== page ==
A Psychology Today blogger recently published a post entitled Gender Differences in Personality are Larger than Previously Thought. The post began by stating “a new study confirms that men's minds come from Mars and women's from Venus” [emphasis added]. It then went on to discuss the “huge differences” that exist between the sexes and how “men and women belong to two different species.” Psychology Today was not alone in publishing such provocative claims—many other media outlets reported the same thing. But are these assertions warranted? That’s debatable. The research that formed the basis for the Psychology Today post  has been questioned by many in the psychological community, who have voiced concerns about the methods used to reach these conclusions. Furthermore, this particular study does not mesh with most published research in this area, which indicates that men and women are far more similar than they are different when it comes to personality.
As a result, when the Psychology Today blog post appeared in my Facebook newsfeed a couple of weeks back, I felt the need to provide a well-reasoned rebuttal. I was among the first to comment and stated that a single study should hardly be taken as “confirmation” of anything because true science is built upon replication—that is, we need to see major findings repeated before we can even think about drawing sweeping conclusions like those proposed in this case. I also mentioned that we need to interpret this study in the context of other research conducted in this area. To that end, I cited a 2005 review paper published in a highly respected journal that analyzed the results of 46 different studies . The pattern across these studies revealed that the sexes are very much alike with respect to personality and many other psychological traits. So why should this one new study negate the findings of dozens of others? (Note: For a more elaborated discussion of why you should be skeptical of this "men are from Mars, women are from Venus" idea, see here)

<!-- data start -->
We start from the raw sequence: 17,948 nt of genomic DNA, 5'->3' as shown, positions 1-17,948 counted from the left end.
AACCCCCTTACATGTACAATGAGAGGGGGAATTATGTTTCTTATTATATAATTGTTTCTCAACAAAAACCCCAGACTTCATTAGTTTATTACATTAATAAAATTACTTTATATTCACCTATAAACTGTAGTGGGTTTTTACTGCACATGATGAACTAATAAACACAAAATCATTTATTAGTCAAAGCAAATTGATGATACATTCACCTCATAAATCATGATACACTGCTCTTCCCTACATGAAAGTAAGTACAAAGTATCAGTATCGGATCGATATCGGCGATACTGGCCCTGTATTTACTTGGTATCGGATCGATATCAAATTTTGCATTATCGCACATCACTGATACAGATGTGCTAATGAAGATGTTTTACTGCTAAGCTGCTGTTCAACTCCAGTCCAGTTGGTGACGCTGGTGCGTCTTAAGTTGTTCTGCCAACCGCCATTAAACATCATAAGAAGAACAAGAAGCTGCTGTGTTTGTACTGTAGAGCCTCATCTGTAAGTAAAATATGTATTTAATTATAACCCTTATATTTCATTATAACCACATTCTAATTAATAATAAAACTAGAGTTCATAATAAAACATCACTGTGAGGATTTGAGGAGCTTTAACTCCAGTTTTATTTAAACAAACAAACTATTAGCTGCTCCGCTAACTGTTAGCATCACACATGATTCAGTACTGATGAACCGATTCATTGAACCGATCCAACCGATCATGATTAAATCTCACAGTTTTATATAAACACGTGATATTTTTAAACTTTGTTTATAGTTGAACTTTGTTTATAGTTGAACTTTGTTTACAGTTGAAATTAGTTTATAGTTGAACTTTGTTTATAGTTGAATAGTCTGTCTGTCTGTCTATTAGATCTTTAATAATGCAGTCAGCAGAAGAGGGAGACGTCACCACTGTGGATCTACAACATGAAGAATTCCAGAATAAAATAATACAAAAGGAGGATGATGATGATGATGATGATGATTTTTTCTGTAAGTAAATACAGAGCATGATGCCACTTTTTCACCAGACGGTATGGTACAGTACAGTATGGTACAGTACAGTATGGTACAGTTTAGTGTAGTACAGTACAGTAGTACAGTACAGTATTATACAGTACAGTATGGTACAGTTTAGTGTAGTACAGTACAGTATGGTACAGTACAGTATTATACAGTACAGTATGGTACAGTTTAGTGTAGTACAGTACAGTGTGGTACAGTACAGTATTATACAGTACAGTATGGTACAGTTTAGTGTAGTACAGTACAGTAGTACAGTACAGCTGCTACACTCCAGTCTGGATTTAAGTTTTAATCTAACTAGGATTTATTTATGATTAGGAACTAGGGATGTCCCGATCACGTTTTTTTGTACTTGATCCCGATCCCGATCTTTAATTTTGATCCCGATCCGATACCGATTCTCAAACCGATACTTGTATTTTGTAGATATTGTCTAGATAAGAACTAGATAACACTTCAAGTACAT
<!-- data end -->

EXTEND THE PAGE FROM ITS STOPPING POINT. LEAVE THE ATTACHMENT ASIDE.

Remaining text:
A few hours after posting this comment, I logged back onto Facebook to find that not only had it been deleted, but the Psychology Today Facebook page went so far as to block my ability to make future comments! Needless to say, I found it perplexing that a magazine founded on the principle of accurately conveying psychological research to the public would dismiss my data-driven critique. Although I cannot say with certainty why my commentary was stifled, if the motivation was to protect a sensationalized research report from criticism, I find that to be alarming.
As much as I am concerned about this turn of events, I must say that I am even more troubled that the results of this research were even publicized so widely to begin with. The journal this research was published in is PLoS ONE, which requires authors to pay a $1350 “publication fee.” In contrast, none of the top journals in psychology charge authors even one cent to publish their work. PLoS ONE publishes a huge amount too, including 14,000 papers in 2011 alone! At $1350 a pop, this translates to almost $19 million dollars in revenue from publication fees! One has to wonder where all of that money goes, especially considering that online-only journals do not have the same expenses as traditional print journals.